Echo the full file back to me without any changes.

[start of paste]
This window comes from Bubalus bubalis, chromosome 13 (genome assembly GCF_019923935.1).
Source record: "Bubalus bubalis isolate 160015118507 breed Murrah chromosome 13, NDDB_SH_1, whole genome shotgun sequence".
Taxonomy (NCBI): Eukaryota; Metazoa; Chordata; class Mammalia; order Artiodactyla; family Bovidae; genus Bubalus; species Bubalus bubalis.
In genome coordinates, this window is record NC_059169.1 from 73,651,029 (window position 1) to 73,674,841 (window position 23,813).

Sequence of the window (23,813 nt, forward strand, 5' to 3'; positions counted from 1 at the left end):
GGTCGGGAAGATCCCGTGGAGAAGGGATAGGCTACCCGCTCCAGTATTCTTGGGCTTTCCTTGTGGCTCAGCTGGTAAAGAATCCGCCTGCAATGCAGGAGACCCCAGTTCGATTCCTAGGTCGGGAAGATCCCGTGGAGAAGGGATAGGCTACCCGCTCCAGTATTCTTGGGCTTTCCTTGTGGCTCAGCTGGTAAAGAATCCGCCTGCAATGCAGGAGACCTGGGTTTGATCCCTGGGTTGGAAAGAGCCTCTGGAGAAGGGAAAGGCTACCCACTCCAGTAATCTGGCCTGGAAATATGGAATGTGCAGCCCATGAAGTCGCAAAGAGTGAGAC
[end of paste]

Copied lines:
This window comes from Bubalus bubalis, chromosome 13 (genome assembly GCF_019923935.1).
Source record: "Bubalus bubalis isolate 160015118507 breed Murrah chromosome 13, NDDB_SH_1, whole genome shotgun sequence".
Taxonomy (NCBI): Eukaryota; Metazoa; Chordata; class Mammalia; order Artiodactyla; family Bovidae; genus Bubalus; species Bubalus bubalis.
In genome coordinates, this window is record NC_059169.1 from 73,651,029 (window position 1) to 73,674,841 (window position 23,813).

Sequence of the window (23,813 nt, forward strand, 5' to 3'; positions counted from 1 at the left end):
GGTCGGGAAGATCCCGTGGAGAAGGGATAGGCTACCCGCTCCAGTATTCTTGGGCTTTCCTTGTGGCTCAGCTGGTAAAGAATCCGCCTGCAATGCAGGAGACCCCAGTTCGATTCCTAGGTCGGGAAGATCCCGTGGAGAAGGGATAGGCTACCCGCTCCAGTATTCTTGGGCTTTCCTTGTGGCTCAGCTGGTAAAGAATCCGCCTGCAATGCAGGAGACCTGGGTTTGATCCCTGGGTTGGAAAGAGCCTCTGGAGAAGGGAAAGGCTACCCACTCCAGTAATCTGGCCTGGAAATATGGAATGTGCAGCCCATGAAGTCGCAAAGAGTGAGAC